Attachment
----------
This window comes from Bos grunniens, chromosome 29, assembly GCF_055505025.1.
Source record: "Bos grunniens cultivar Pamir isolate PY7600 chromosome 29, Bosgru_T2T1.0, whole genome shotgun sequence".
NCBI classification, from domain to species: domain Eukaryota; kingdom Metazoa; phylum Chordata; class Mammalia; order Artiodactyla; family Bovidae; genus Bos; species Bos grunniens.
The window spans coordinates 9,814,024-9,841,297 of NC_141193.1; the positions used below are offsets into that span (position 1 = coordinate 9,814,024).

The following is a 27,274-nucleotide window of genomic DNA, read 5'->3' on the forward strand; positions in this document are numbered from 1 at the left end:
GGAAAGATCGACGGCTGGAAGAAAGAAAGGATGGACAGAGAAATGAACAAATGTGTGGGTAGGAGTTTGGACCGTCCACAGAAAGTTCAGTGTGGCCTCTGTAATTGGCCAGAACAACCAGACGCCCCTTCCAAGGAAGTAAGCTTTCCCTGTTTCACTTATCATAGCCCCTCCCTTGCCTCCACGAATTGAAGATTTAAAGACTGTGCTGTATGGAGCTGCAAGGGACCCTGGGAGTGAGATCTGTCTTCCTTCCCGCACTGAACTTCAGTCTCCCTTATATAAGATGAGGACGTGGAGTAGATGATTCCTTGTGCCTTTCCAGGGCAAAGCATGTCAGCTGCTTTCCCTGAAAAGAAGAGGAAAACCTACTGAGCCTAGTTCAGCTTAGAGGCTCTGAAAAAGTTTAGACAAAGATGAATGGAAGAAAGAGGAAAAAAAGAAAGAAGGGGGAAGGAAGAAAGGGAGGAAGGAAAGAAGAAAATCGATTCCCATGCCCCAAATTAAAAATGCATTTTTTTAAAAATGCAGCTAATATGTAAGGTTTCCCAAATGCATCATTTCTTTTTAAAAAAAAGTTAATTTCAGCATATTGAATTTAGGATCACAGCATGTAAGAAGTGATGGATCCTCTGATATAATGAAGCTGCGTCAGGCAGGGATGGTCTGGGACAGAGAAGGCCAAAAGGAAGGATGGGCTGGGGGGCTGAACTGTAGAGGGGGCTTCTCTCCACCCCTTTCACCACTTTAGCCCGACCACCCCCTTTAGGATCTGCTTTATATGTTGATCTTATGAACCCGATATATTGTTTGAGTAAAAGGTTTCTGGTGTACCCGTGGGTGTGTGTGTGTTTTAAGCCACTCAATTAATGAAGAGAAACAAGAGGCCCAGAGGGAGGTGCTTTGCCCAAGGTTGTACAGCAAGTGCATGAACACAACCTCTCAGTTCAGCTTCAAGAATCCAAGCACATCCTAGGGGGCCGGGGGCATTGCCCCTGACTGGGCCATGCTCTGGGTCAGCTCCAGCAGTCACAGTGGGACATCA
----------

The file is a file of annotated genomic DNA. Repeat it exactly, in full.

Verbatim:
This window comes from Bos grunniens, chromosome 29, assembly GCF_055505025.1.
Source record: "Bos grunniens cultivar Pamir isolate PY7600 chromosome 29, Bosgru_T2T1.0, whole genome shotgun sequence".
NCBI classification, from domain to species: domain Eukaryota; kingdom Metazoa; phylum Chordata; class Mammalia; order Artiodactyla; family Bovidae; genus Bos; species Bos grunniens.
The window spans coordinates 9,814,024-9,841,297 of NC_141193.1; the positions used below are offsets into that span (position 1 = coordinate 9,814,024).

The following is a 27,274-nucleotide window of genomic DNA, read 5'->3' on the forward strand; positions in this document are numbered from 1 at the left end:
GGAAAGATCGACGGCTGGAAGAAAGAAAGGATGGACAGAGAAATGAACAAATGTGTGGGTAGGAGTTTGGACCGTCCACAGAAAGTTCAGTGTGGCCTCTGTAATTGGCCAGAACAACCAGACGCCCCTTCCAAGGAAGTAAGCTTTCCCTGTTTCACTTATCATAGCCCCTCCCTTGCCTCCACGAATTGAAGATTTAAAGACTGTGCTGTATGGAGCTGCAAGGGACCCTGGGAGTGAGATCTGTCTTCCTTCCCGCACTGAACTTCAGTCTCCCTTATATAAGATGAGGACGTGGAGTAGATGATTCCTTGTGCCTTTCCAGGGCAAAGCATGTCAGCTGCTTTCCCTGAAAAGAAGAGGAAAACCTACTGAGCCTAGTTCAGCTTAGAGGCTCTGAAAAAGTTTAGACAAAGATGAATGGAAGAAAGAGGAAAAAAAGAAAGAAGGGGGAAGGAAGAAAGGGAGGAAGGAAAGAAGAAAATCGATTCCCATGCCCCAAATTAAAAATGCATTTTTTTAAAAATGCAGCTAATATGTAAGGTTTCCCAAATGCATCATTTCTTTTTAAAAAAAAGTTAATTTCAGCATATTGAATTTAGGATCACAGCATGTAAGAAGTGATGGATCCTCTGATATAATGAAGCTGCGTCAGGCAGGGATGGTCTGGGACAGAGAAGGCCAAAAGGAAGGATGGGCTGGGGGGCTGAACTGTAGAGGGGGCTTCTCTCCACCCCTTTCACCACTTTAGCCCGACCACCCCCTTTAGGATCTGCTTTATATGTTGATCTTATGAACCCGATATATTGTTTGAGTAAAAGGTTTCTGGTGTACCCGTGGGTGTGTGTGTGTTTTAAGCCACTCAATTAATGAAGAGAAACAAGAGGCCCAGAGGGAGGTGCTTTGCCCAAGGTTGTACAGCAAGTGCATGAACACAACCTCTCAGTTCAGCTTCAAGAATCCAAGCACATCCTAGGGGGCCGGGGGCATTGCCCCTGACTGGGCCATGCTCTGGGTCAGCTCCAGCAGTCACAGTGGGACATCA